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Re: Asteroid impact finally confirmed?

From: Robert.J.Meyerson@uwrf.edu (Rob Meyerson)
 > Under continuous sedimentation models, this is certainly the case. 
 > However, during unusual events (i.e. storms), a great deal of
 > sediment can be deposited in a relatively short amount of time.

True enough.  However that is even *worse* for time resolution, as it
means fossils will tend to be concentrated in a few temporally short
clusters, with gaps between major sedimentation events.

 >  My sed/strat professor once said,
 > "Estimating deposition in sedimentary rocks is dicey at best; a river can
 > deposit an inch of sediment in one century, while a hurricane can deposit
 > several feet of material in one day."

But even in the case of the river, this sedimentation is rather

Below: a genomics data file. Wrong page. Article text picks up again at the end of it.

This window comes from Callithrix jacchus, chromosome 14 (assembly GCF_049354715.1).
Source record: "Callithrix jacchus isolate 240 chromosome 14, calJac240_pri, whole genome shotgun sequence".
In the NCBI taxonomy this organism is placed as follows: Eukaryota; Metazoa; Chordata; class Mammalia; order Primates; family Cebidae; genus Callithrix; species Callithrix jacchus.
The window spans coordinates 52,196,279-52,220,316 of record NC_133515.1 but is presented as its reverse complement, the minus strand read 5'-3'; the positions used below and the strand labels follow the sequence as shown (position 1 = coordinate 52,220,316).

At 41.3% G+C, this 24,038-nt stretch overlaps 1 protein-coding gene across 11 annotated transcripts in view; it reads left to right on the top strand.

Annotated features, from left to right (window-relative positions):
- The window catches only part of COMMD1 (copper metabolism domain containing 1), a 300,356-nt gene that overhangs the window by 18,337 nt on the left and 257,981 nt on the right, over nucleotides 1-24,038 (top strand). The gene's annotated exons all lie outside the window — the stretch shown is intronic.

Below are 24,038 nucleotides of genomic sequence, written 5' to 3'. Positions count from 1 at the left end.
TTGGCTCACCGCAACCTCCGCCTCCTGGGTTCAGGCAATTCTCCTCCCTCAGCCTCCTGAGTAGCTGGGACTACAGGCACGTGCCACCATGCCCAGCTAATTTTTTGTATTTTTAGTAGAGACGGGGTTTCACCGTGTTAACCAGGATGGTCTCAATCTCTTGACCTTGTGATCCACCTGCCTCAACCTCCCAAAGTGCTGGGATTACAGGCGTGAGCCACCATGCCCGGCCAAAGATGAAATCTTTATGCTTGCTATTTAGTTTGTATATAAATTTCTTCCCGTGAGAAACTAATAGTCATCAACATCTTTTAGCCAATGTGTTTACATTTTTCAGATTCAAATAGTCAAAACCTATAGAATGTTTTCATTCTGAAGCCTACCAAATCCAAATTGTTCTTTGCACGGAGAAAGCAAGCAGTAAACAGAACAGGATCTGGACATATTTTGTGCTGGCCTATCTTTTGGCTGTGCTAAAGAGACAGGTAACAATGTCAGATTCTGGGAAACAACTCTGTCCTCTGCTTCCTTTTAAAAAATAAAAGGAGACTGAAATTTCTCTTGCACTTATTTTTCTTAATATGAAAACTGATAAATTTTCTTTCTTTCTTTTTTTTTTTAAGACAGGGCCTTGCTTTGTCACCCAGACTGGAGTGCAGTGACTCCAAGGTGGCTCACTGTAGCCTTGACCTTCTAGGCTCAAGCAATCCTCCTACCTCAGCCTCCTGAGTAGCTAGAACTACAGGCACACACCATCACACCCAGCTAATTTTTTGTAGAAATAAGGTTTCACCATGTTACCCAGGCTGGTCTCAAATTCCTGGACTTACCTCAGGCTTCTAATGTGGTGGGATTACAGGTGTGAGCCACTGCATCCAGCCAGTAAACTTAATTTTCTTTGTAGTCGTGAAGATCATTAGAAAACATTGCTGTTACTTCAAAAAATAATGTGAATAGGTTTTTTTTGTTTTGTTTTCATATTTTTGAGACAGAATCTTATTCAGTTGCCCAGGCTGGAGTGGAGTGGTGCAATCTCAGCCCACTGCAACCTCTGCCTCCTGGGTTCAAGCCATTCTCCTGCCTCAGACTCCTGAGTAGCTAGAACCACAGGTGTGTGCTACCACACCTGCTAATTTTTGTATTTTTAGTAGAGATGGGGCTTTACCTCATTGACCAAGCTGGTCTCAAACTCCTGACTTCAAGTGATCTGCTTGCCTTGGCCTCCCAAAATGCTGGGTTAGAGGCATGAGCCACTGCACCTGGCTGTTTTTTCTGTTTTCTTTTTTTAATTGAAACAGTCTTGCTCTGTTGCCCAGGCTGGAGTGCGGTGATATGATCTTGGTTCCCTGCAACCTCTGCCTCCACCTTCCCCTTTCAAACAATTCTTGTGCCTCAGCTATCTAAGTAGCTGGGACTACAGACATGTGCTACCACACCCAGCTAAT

discontinuous, happening mainly during floods.

 > What needs to be determined is whether the z-coal layer
 > shows evidence of slow deposition or fast deposition.

Even if it were a fast deposition layer, what is the nature and rate
of the surrounding sedimentation?  If there is a hiatus before and/or
after, then we still have low net resolution, since any "event" that
appears to occur across the Z-coal could occur during the surrounding

 >  Does such evidence exist?
Actually, in a sense it does.  The Z-coal is not a single uniform layer.
It is not even clear that it is the *same* layer everywhere it is found.
In some places it splits into two (or more) layers.

Also, coal is derived from peat, which accumulates slowly.

swf@elsegundoca.ncr.com         sarima@ix.netcom.com

The peace of God be with you.